Nearly half a year after our schools closed I doubt there has ever been a day when so many pupils have been so eager to return after the summer holidays.
Within that time there have been four main periods:
The chaotic keyworker period in April, when school was not a school. My daughter went in dressed in fancy dress on one occasion. One boy brought his Nintendo in. The school did extremely well in looking after a handful of youngsters of all ages while we all tried to make sense of what the hell was going on.
The partial return: In June, when a few children returned to their classes in their bubbles, queued with social distancing, and each sat several feet apart. I guess when you’re five it doesn’t matter too much because you haven’t lived long enough to know what normal – or maybe abnormal – really is.
The summer holiday: When we went our separate ways and took gambles on visiting quarantining countries, or finding alternatives to travel full stop. My daughter, for information, has not actually stopped going to school or her childminders all the way through this era other than a brief break, but instead of the Olympics – which we’d saved up for for 18 months – it was Oxfordshire. It was nice, it was sunny, and it was good. It was not Toyko.
The now. Things are not quite back to normal but it’s on the horizon. There were no bags or books allowed into school today.
We were slightly early and waited to one side of the Year Ones, while a queue of other Year Twos slowly arrived at the entrance, meaning that we could look back and see smiling little familiar faces from March. And that includes parents as well.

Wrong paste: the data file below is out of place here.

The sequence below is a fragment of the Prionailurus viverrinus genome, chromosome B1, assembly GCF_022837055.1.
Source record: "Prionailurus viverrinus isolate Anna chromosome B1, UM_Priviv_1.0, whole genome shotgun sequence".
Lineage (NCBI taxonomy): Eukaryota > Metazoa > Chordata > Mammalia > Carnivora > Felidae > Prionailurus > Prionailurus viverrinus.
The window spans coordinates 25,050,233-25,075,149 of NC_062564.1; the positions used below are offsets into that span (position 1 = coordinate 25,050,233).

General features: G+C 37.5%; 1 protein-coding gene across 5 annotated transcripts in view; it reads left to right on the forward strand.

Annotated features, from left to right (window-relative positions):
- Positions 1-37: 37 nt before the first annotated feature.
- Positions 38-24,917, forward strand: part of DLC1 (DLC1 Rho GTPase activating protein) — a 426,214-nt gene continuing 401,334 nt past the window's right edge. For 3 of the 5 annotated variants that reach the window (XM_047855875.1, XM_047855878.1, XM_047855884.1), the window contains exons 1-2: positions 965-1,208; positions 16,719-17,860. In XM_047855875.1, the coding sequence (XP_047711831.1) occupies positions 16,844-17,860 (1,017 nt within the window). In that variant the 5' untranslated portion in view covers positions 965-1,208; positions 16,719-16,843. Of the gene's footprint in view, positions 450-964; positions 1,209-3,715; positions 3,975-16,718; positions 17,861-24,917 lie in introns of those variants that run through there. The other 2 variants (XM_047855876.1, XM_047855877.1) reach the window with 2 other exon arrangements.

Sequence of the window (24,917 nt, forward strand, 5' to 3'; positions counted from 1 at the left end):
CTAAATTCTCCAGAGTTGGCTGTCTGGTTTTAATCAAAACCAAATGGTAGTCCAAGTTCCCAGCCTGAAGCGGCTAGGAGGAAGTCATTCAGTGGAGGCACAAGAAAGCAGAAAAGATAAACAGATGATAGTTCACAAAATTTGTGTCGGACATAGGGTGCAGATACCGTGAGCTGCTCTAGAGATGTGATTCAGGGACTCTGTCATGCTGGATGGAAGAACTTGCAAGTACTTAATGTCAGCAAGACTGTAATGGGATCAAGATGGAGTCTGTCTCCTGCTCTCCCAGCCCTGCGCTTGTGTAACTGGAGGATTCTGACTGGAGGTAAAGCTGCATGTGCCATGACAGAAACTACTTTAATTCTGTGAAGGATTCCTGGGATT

The children then lined up in their respective classes, giggling and chatting. Apparently only four children were not present today, from a class of nearly 30.
There will be teething problems in Peterborough schools, but these will be solved. When I spoke to Nene Park Academy principal Robin Grover last week he said that some of the measures that had been put in place beforehand were relaxed on the first morning, such was the smoothness of the return.
And relaxed has to be the right word. If we’re to get through this a calm, considered way of proceeding is what is needed in the near future. If children (and staff) care infected people will understandably be concerned, but the evidence is that children are more likely to contract Covid-19 at home.
For an example of how to do it right, look at the letter that Ken Stimpson Community School sent out to parents after a confirmed case – the school will remain open and they have advised parents to continue sending their children if they are well.
There will be more cases and today ‘dozens’ of schools have reported outbreaks, across the country and no doubt the world. Some children will not return yet for health reasons – both their health and others’.
It’s futile to say don’t worry. There’s probably not a person on the planet who hasn’t worried in the past six months.
But from a parent who has seen his little one pass through it all I am more confident that we are all heading in the right direction.
We might not think these are the best days of their lives at this point, but their glowing expressions this morning when they saw their chums for the first time in nearly six months told a different story.